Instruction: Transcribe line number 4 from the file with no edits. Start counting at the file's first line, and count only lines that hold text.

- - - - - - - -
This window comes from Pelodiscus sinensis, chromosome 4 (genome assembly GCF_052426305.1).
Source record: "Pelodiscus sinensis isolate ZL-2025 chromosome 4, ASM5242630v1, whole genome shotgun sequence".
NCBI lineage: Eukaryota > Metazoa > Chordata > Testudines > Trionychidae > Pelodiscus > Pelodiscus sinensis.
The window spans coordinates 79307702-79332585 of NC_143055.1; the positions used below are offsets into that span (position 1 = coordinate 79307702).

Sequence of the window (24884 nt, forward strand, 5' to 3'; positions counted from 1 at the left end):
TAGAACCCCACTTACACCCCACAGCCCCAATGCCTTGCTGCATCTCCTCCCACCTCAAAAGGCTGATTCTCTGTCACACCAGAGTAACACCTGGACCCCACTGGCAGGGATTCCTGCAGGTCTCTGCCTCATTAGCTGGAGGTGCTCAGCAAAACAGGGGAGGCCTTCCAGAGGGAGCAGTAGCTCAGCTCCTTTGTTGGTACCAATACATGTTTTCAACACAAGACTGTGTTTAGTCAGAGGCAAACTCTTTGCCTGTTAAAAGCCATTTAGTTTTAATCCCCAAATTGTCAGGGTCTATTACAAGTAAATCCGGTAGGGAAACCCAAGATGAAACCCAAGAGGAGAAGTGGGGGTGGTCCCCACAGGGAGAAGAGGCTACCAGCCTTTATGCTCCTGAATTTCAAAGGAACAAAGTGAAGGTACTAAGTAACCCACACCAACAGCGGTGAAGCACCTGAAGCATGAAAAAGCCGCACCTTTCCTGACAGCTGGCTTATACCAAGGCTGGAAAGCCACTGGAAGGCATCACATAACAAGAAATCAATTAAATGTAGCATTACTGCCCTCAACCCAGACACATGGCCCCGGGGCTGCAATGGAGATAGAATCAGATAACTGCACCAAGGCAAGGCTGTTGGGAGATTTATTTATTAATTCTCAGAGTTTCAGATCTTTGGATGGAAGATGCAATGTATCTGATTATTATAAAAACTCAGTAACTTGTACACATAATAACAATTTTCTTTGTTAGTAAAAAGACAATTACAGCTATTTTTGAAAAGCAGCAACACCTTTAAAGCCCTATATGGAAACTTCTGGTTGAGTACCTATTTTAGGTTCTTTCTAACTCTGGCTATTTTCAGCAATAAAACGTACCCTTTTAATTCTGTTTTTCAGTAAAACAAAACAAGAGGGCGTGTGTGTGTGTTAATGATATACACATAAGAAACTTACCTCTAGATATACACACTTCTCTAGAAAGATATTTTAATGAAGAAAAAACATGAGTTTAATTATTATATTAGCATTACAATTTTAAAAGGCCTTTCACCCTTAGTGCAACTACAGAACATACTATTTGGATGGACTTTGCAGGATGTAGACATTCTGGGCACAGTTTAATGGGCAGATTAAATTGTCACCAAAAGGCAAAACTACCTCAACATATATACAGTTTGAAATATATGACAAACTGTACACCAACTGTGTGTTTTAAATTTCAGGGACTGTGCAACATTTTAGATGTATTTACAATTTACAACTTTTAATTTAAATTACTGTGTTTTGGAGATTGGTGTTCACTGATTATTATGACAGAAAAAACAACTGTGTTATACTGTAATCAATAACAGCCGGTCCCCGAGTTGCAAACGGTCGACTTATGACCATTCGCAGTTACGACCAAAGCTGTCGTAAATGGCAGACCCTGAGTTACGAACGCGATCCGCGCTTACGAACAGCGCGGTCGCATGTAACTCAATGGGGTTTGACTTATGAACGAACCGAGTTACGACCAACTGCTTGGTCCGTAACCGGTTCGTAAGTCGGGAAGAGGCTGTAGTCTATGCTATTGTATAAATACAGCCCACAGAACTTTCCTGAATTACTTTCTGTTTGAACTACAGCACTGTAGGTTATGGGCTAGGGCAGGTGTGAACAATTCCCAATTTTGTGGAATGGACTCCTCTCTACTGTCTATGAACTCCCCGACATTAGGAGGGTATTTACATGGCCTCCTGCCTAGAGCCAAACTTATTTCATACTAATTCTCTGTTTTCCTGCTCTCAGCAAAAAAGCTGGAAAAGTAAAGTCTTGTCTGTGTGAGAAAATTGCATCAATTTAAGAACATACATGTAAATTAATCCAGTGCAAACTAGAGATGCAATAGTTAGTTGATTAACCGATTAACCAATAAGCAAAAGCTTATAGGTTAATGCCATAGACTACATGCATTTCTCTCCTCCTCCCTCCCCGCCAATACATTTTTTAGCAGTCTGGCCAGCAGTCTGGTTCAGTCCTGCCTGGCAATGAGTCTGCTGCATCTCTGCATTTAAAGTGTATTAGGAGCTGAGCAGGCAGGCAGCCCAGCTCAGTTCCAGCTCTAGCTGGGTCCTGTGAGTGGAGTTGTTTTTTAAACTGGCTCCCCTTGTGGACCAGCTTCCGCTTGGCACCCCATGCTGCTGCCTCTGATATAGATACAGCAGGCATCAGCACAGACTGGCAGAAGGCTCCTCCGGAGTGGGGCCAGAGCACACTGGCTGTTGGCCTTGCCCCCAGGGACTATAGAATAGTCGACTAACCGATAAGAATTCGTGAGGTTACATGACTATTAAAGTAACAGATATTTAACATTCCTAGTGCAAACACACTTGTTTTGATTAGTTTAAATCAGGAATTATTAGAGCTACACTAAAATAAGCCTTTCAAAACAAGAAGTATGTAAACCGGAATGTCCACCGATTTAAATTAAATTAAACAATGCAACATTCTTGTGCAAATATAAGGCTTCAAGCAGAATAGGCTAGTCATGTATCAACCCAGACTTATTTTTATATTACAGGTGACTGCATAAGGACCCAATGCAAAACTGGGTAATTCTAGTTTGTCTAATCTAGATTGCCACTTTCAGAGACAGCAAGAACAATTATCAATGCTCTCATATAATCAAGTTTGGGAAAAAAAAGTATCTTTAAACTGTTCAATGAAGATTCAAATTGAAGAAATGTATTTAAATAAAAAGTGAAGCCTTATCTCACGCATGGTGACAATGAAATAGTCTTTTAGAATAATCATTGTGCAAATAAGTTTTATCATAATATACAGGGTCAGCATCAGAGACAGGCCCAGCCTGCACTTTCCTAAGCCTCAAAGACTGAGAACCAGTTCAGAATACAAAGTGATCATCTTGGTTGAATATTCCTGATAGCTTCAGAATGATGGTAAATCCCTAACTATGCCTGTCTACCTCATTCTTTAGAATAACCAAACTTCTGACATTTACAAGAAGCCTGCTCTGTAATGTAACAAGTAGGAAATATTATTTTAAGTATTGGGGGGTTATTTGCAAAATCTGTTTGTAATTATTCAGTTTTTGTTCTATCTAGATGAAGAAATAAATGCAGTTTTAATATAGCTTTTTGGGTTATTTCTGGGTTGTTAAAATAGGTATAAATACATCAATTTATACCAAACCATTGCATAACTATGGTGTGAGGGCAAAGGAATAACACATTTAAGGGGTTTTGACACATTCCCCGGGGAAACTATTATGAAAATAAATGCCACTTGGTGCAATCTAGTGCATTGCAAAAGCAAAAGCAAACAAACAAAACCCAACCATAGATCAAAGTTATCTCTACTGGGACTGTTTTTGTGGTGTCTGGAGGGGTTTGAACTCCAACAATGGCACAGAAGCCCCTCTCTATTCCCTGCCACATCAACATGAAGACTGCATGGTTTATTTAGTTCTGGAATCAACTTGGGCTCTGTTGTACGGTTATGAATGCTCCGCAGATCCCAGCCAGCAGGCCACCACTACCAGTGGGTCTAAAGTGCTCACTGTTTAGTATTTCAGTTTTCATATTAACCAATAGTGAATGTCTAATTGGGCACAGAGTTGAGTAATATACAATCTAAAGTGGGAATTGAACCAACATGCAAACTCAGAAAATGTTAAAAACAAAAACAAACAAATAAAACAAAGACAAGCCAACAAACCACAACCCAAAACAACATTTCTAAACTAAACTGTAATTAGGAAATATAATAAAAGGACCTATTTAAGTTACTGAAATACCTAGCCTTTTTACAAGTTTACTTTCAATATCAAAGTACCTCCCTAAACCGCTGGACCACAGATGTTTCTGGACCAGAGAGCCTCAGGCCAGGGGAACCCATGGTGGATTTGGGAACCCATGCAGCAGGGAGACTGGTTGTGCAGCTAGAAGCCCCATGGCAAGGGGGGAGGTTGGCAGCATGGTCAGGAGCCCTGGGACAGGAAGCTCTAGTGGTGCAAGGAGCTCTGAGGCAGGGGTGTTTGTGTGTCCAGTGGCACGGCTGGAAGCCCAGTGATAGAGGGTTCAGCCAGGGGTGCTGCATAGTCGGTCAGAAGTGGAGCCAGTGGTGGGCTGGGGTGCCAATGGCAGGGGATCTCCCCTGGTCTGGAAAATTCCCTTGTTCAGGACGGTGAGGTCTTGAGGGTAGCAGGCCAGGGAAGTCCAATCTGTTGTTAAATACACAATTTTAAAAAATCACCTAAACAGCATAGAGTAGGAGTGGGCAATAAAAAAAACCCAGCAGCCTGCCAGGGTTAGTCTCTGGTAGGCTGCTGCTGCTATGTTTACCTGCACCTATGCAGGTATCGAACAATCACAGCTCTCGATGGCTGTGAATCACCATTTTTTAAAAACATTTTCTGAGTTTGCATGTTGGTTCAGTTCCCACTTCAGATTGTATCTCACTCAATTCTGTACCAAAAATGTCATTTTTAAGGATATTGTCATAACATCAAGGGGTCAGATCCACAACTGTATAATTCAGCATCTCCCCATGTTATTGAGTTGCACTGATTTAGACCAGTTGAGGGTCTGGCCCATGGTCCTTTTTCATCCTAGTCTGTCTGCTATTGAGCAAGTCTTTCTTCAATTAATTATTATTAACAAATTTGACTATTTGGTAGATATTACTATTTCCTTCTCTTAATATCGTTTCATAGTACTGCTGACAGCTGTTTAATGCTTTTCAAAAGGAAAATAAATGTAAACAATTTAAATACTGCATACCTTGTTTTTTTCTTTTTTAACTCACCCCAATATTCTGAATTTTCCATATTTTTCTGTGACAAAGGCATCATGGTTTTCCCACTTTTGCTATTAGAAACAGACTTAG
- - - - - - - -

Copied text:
The window spans coordinates 79307702-79332585 of NC_143055.1; the positions used below are offsets into that span (position 1 = coordinate 79307702).